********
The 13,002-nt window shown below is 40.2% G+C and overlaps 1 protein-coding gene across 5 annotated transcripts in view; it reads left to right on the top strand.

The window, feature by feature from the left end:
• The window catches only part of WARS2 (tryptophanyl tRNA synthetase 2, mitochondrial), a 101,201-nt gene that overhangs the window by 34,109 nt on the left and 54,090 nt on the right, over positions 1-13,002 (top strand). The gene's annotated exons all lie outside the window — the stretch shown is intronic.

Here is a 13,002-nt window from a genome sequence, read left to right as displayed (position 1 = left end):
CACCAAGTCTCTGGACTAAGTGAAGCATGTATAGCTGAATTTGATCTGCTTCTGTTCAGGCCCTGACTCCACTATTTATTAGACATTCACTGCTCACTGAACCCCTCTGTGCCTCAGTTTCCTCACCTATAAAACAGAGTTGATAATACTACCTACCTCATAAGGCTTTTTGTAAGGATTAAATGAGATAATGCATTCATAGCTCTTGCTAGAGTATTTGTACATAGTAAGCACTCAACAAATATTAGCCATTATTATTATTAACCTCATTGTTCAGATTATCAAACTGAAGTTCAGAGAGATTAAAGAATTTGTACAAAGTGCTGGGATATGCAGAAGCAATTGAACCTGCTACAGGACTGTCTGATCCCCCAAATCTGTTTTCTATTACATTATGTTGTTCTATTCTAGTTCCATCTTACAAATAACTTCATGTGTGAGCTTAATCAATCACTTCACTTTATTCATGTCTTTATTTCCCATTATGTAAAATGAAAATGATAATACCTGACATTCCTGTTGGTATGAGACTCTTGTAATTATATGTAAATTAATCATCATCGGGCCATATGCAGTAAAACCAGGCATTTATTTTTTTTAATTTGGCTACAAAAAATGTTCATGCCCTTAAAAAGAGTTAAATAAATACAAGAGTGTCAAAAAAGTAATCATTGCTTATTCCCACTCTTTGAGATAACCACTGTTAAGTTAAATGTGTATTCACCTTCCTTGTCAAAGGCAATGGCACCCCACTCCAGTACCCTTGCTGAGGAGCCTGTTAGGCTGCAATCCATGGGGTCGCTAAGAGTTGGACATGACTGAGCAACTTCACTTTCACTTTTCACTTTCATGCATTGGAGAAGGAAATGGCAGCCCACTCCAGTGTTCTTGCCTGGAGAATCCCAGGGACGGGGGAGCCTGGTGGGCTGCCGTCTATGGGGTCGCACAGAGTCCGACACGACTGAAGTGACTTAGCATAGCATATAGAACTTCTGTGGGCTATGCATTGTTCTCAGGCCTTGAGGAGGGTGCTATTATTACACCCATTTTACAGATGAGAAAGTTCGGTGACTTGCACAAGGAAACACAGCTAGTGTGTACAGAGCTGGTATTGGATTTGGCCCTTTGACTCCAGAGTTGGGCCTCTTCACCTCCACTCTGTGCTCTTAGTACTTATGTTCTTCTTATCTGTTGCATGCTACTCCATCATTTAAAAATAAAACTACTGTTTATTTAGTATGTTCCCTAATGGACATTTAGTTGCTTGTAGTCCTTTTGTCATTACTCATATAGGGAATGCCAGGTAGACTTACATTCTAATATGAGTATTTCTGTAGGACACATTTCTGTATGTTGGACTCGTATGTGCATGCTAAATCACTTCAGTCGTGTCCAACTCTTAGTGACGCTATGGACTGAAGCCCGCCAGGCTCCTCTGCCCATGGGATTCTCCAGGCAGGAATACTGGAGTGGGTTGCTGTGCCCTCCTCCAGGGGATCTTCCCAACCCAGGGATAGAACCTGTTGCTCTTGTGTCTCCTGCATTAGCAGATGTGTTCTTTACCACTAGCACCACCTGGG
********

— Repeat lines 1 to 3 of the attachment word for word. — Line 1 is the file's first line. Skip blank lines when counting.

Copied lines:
The 13,002-nt window shown below is 40.2% G+C and overlaps 1 protein-coding gene across 5 annotated transcripts in view; it reads left to right on the top strand.

The window, feature by feature from the left end:
• The window catches only part of WARS2 (tryptophanyl tRNA synthetase 2, mitochondrial), a 101,201-nt gene that overhangs the window by 34,109 nt on the left and 54,090 nt on the right, over positions 1-13,002 (top strand). The gene's annotated exons all lie outside the window — the stretch shown is intronic.